Studies show that nearly 50% of companies had at least one security incident during the last year prompting organizations to increase their security budgets to try to protect themselves. But, while IT has the responsibility for data breach protection, it's the business units who own the data that are most affected by a security incident. Working with business units and determining the most critical assets that need the highest level of protection is the most important element to achieving security.
Security is Built on Policy
Employees' attitudes towards data security comes from the top down. Senior management needs to demonstrate that compliance policies aren't just about meeting the minimum standard required to pass an audit; they're actually about protecting a company's data—and its customers' data.
Data can't be stolen if it doesn't exist, so it's important to have policies that limit the capture and storage of data that isn't necessary for business operations. There should be a plan for managing the life cycle of data—and that life cycle should end with an effective means of archiving and destroying data that's no longer required.
Effective access controls are also important. Many data breaches occur when login credentials are compromised, most often when employees fall for phishing schemes. To limit the impact of this human error, data access must be limited to those who have a legitimate need for access.
Creating these policies isn't a one-time task. As the business grows and expands, the nature and volume of data collected will change. To maintain security, policies need to be reviewed periodically so they can grow and change along with the business.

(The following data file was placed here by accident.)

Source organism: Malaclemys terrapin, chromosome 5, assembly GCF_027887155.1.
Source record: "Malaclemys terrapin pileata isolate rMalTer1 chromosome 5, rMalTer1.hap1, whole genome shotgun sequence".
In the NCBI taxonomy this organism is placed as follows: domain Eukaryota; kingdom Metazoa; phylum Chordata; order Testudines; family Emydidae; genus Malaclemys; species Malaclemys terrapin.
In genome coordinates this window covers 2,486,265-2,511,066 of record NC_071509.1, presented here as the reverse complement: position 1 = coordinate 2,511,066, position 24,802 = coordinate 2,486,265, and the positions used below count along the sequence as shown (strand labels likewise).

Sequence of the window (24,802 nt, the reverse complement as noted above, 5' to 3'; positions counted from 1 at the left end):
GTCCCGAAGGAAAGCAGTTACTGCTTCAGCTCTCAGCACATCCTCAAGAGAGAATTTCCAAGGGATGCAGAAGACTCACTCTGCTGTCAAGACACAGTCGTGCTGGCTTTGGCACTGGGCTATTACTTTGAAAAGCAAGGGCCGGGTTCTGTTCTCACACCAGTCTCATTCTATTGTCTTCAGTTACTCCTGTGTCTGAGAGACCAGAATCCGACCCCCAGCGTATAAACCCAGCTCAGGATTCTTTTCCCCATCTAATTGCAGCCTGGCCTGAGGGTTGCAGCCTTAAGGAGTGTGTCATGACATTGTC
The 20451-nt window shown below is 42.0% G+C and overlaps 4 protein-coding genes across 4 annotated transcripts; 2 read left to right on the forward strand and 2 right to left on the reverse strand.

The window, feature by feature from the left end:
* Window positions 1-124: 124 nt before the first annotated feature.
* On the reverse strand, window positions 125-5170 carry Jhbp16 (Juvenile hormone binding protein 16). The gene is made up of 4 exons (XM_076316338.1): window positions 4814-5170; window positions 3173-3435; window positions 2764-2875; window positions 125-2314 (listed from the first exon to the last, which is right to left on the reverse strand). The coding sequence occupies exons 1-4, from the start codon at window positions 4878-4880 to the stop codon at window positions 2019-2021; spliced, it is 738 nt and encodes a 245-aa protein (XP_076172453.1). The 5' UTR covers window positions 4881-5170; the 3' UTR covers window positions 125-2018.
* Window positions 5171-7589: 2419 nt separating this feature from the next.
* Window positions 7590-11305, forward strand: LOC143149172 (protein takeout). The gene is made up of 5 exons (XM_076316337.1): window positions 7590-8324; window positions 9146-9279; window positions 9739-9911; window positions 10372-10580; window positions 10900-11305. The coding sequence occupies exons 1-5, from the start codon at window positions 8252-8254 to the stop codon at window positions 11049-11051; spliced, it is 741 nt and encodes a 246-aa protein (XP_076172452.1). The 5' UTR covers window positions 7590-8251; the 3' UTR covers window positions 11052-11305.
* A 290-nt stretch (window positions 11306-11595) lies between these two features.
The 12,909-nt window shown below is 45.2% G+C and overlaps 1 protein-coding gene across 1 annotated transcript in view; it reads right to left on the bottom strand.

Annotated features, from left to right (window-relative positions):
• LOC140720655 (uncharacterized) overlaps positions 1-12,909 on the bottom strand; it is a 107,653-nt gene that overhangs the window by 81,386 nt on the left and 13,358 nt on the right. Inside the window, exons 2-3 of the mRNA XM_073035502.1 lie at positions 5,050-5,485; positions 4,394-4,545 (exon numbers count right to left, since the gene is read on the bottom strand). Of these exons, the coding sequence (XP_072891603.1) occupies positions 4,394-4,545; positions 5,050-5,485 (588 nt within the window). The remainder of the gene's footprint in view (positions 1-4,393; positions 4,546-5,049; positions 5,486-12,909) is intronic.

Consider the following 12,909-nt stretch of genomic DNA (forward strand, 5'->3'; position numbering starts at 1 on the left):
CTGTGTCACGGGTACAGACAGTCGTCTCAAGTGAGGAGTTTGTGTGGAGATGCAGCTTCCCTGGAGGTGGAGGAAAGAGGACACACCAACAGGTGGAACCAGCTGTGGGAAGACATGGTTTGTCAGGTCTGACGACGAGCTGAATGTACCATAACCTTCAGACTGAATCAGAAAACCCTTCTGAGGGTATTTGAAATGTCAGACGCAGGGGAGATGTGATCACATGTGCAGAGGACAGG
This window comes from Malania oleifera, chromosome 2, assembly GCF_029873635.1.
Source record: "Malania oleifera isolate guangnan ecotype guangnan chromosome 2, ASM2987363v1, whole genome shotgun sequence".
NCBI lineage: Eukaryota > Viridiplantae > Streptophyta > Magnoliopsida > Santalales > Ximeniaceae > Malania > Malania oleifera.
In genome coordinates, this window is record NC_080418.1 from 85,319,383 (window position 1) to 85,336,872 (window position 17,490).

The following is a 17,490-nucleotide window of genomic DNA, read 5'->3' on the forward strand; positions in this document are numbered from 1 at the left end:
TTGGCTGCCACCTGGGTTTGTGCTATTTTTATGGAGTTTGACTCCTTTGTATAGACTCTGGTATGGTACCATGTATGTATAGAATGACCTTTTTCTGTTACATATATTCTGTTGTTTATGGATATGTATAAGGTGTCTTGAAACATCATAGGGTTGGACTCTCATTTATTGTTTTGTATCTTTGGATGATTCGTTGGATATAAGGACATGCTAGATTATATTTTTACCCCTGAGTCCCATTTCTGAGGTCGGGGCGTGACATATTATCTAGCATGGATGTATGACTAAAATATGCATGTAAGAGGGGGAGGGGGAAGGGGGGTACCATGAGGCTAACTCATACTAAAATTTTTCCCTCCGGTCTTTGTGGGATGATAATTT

Assess Risks and Obligations
Along with defining policies for managing the data life cycle, companies should invest the time to think about known vulnerabilities and plan responses, both technical and procedural. Because companies share data with many third-party businesses, it's important to assess your partners' data security as well as your own.
Failure to meet legal and compliance standards places an organization at risk of a security breach as well as failing an audit and facing stiff fines and legal fees. Organizations need to invest the time to fully understand and meet their compliance obligations.
Once an organization understands their priorities, they should begin reviewing the data they own and their policies surrounding it. They should also understand how they are currently securing data access and methods of protection to compare in-house policies against industry best standards.
An assessment should include the organization's ability to respond to a security incident, including internal reaction, such as employee education on how to notify the incident response team. The organization should also have a plan for notifying and working with the appropriate external authorities and notifying customers and managing the impact to the organization's public image and business contracts.